A first-person's account of being pissed off.
“The internet is the most important single development in the history of human communication since the invention of call waiting.” Dave Barry
Here’s my take on multi-functionality and why I kick televisions. If God wanted multi-functionality, my cat would also be a vacuum. God didn’t do that, obviously, or I’d have a clean house and a very tired cat. The reason God didn’t make my cat a vacuum is because God believes everything should have one purpose. A rock has one purpose (being a rock). The day it was put in a catapult, all hell broke loose. Many warriors ended up getting hit in the head and either killed or struck dumb (thus the term “rocks for brains”).
Yet rather than heed history — and God — we insist on buying things with many functions. Remember the snooze button on the clock radio? We snoozed, we were woken up, we snoozed again. If a gong had gone off, we’d be up, showered, dressed and out the door. That’s what alarms are supposed to do. That’s why they’re called alarms.
You know what Siri should do? Tell you she isn’t your mother, for one thing.
Oh, but that wasn’t good enough for manufacturers. We had to be woken up gradually with beeps, soft music, or a voice saying softly, “It’s 8:05. Your meeting’s at 9:05.” A clock radio isn’t your mother, for cryin’ out loud. I see people in their cars on the expressway, talking to Siri, probably saying, “I could’ve used another fifteen minutes sleep.” You know what Siri should do? Tell you she isn’t your mother, for one thing. Then she should release a thousand decimal gong. Still sleepy? I didn’t think so.
And speaking of expressways, did you hear about the crash caused by one of Tesla’s self-driving cars? Well, it seems the owner, Steven Michael Hendrickson, 35, was driving home at at 2 a.m. one morning. He figured he could put his Tesla Model 3 on Autopilot and take a nap. His car hit an overturned semi, which I guess the Autopilot mistook for a deer. Besides killing Hendrickson, his car also killed a man who was helping the semi’s driver out of the wreck.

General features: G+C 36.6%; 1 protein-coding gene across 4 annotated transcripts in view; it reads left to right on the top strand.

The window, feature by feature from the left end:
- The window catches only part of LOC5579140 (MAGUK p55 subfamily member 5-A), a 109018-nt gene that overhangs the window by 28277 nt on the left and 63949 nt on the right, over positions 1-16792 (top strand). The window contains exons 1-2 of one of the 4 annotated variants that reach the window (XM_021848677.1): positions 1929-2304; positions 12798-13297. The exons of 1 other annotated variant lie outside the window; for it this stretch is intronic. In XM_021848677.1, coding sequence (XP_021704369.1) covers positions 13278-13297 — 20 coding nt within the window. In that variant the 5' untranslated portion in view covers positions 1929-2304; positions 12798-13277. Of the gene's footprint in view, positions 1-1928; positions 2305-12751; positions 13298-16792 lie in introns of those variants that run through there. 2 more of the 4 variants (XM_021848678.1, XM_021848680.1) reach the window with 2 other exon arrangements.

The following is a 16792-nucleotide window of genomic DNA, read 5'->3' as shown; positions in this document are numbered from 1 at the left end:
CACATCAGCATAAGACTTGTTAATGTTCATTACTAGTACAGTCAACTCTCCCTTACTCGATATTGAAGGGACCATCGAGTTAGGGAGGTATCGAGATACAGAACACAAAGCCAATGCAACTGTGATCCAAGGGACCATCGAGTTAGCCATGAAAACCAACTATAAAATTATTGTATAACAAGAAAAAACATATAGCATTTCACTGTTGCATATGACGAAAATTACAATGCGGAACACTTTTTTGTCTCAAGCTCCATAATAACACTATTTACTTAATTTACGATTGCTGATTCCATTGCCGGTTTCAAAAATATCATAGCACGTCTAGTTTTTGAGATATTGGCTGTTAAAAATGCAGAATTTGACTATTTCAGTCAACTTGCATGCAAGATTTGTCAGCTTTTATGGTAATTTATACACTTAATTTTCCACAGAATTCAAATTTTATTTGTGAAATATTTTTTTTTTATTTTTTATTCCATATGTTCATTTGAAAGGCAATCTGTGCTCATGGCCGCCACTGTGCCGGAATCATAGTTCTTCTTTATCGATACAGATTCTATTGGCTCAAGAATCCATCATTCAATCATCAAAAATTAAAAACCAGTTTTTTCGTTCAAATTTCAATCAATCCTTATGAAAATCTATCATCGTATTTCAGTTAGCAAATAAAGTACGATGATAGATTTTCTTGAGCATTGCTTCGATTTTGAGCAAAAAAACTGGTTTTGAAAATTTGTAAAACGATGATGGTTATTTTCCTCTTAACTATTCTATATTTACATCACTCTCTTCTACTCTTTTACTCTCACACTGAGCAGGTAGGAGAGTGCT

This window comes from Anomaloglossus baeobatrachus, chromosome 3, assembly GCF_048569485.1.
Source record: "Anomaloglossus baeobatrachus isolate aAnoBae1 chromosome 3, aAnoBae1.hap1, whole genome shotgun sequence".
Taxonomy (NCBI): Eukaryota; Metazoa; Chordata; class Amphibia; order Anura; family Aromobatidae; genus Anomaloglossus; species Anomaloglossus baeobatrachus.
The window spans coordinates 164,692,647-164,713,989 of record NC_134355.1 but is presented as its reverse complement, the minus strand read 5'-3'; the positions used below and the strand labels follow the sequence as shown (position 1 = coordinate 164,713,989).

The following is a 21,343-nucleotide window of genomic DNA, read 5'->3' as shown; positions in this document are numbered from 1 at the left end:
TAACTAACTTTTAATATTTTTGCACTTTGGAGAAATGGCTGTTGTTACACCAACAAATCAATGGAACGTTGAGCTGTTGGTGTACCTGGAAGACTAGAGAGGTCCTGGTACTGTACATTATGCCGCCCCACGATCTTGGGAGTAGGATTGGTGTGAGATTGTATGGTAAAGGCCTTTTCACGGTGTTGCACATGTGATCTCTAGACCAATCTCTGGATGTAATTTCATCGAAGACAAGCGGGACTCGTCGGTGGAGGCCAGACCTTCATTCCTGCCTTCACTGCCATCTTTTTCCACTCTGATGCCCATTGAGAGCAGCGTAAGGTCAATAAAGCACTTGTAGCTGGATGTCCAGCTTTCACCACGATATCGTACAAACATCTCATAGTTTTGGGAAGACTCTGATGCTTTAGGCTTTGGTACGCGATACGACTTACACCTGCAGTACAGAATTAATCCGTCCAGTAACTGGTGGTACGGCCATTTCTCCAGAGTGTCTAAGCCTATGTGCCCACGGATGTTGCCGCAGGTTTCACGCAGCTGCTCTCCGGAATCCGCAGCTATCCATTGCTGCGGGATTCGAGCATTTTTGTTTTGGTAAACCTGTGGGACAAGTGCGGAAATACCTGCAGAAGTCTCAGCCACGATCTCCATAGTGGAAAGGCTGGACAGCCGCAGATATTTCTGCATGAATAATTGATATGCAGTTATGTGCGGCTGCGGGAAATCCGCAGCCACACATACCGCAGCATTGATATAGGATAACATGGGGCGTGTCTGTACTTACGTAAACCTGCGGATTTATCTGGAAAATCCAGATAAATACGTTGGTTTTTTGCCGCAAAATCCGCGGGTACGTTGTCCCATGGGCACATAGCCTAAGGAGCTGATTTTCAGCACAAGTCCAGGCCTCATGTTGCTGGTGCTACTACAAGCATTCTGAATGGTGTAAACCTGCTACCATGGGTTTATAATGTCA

Tesla has since disbanded their public relations department (not even I can make this shit up, folks).
But before we go blaming Elon Musk, who has Asperger’s, and I suspect Asperger’s and multi-functionality are somehow connected, there are other car manufacturers doing really stupid things, too.
They’ve even decided key fobs shouldn’t be just key fobs. No siree, Bob. Did you know, for instance, you can hold your key fob up to your chin, and your body serves as a conductor, allowing you to unlock, or lock your car from a greater distance?
Now, if the ancient Roman centurions had held a rock to their chin, they could’ve sent the rock much further. That’s in theory, anyway.
“That’s because behind the scenes — or, rather, inside the scenes — the fluids of your head act as a conductor,” notes tech critic David Pogue, who has a video to prove it. Well, don’t we all want to unlock our car from a great distance? Like Terra del Fuego?
Now, if the ancient Roman centurions had held a rock to their chin, they could’ve sent the rock much further. That’s in theory, anyway. We’ll never know because while they were throwing rocks from catapults, the enemy was doing the same thing. Sometimes rocks got multi-functional and bounced around killing more soldiers and the occasional bystander.
But I digress. Let’s look at what else key fobs can do, like this nifty trick where you can press the unlock button, press it again for ten seconds, and your windows go down. If your windows are already down, the same exercise should make them go up, right? Nope. Your stereo comes on, the radio resets, and your mirrors flap like big ears.
This is a hoot in airport parking lots. Anyone who can’t find their car with the stereo going and their mirrors flapping isn’t trying.
Unfortunately, if you don’t push the buttons in the right sequence, your car goes to Pasadena and parks in a Denny’s.